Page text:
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By Ingo Koenig

Germany is the dominant player in today’s solar PV market with more than 50% of the installed capacity worldwide.

Why? It is not because of the great sunshine… The federal government was early out of the gate with a favourable feed-in-tariff law in 2000. Several technological innovations have been developed in (Eastern) Germany and regional development supported the establishment of manufacturing plants for all parts of the solar PV value chain.

Ontario has granted feed-in tariffs between 80 and 53 cents that are significantly higher than the old German tariffs that now will be reduced by 15% by July 1. A large number of Solar-PV-FIT contracts have been awarded, creating a customer base in Ontario.

It will be interesting to watch if the German market continues to grow. If yes, other tariffs need to reduced as the technology allows for lower rates to keep solar-PV  a profitable investment.

However the higher rates in Ontario seem appropriate as a solar roof-top installation in Germany costs around 40-50% less than in Ontario.

Now the questions is: Do the tariffs reflect the higher costs of the installation in Canada or do the higher cost of installation, created by the higher feed-in-tariffs, provide extra-profit for earlier leaders in the development of solar-PV-installations in Ontario. I tend to believe the latter is the case.

Source for chart: European PV Industry Association (EPIA)

Ingo studied business administration and economics at Kiel University where he received a PhD in economic policy and also earned an MBA from the University of Southern California in Los Angeles, USA. Visit www.koenigconsultants.ca

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Henry VehovecBy Henry Vehovec

Mindfirst Senior Associate Rob Sinclair co-wrote this article, which should be of particular interest to entrepreneurs looking to develop and finance solar projects.

As soon as the Feed in Tariff (FIT) program rules were finalized on September 24th, developers of large scale solar projects (larger than 500 KW) jump started their activities in preparation for submitting project applications during the FIT initialization period ending November 30th.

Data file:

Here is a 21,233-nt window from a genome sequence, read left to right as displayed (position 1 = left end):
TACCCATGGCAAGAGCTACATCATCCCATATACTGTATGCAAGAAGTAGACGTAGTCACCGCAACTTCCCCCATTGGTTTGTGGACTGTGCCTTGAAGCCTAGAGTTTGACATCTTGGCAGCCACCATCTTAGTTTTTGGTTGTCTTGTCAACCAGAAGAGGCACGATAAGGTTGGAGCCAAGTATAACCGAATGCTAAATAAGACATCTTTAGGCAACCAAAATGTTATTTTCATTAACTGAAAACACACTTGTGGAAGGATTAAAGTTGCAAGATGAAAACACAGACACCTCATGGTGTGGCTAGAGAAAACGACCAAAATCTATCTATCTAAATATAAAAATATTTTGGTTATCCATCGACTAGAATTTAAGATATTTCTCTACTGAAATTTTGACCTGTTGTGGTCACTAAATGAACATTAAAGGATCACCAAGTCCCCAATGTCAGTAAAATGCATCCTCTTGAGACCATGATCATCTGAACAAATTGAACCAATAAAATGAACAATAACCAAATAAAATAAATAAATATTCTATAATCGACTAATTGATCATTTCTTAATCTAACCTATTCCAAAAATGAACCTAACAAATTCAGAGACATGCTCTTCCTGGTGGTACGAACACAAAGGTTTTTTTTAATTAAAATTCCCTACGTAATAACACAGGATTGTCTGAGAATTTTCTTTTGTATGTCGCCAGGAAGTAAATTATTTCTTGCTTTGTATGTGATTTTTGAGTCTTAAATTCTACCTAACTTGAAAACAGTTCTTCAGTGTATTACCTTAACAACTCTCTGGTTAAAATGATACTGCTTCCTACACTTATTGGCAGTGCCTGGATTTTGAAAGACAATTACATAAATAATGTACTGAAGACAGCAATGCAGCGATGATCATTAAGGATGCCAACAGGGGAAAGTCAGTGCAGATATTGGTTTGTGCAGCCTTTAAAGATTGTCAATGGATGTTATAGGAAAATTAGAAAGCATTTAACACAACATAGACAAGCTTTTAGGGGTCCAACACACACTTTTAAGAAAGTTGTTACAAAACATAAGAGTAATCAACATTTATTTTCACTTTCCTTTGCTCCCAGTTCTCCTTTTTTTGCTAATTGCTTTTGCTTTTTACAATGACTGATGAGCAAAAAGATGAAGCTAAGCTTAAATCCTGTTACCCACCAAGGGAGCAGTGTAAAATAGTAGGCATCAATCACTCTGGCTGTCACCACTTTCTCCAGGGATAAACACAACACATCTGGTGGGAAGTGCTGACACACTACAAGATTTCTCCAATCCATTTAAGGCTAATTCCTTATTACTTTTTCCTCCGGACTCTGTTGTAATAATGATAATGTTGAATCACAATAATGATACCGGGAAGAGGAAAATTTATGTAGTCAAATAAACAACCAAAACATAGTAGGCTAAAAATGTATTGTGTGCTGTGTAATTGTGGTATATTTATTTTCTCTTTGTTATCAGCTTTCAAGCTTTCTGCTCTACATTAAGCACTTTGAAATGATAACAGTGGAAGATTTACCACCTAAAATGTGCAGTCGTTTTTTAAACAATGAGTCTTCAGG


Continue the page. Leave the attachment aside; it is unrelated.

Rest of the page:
solarWhile some projects appear to be quite far along the development curve with signed product and service supply agreements and financing, many developers are struggling to pull together the financial and technical resources required to submit strong applications. This will certainly limit the number of projects that receive FIT contracts and even those that do may experience significant difficulty in financing and building their projects.

Our involvement in financing clients representing more than 30MW of solar capacity provides unique insights. Early indicators suggest:

  • There are deep pools of equity funding available, from domestic, US, European and Asian sources.
  • Investors take many forms from private individuals, retail investment funds, sovereign wealth funds, and industry players with balance sheet capacity.
  • Debt financing seems to be harder to come by and appears to be focused on medium term paper (3-7 years) at rates ranging from 6%-8%.  This could have long-term negative impacts on equity investors if rates rise as expected.
  • For most projects, debt pricing above 8% would leave very little return for equity investors and at rates above 10% most projects would not be financeable.

The risk averse nature of Canada’s big five banks make them unlikely early leaders. Our expectations are that they will wait out the initialization period and enter the market well into 2010, when the rules governing the program are made clearer and the players in the industry shakeout a bit. In the near term we believe large European debt houses with experience in renewables globally, will be first on the scene as they have existing expertise with structuring deals and identifying the most critical factors for success.

Therefore, it is likely that (like the RESOP program) some early contract winners will flounder due to a lack of financing opening the door for stronger players to consolidate good projects and allow weaker players and projects to fade away. Further compounding the difficulty in financing projects, is uncertainty around the new REA process and the supply of project critical components that meet local content requirements.

If these issues manifest we believe that a significant portion of the contracted system capacity that will be awarded during initialization will become available over the following 18-24 months as proponents fail to meet COD commitments.  This will allow that capacity to be re-allocated to new applicants and provide availability until the next wave of transmission and distribution system upgrades come online in 2013-2015.

Henry is President, Coach and Chief Strategy Officer of  Mindfirst Inc. Visit Henry at Mindfirst.

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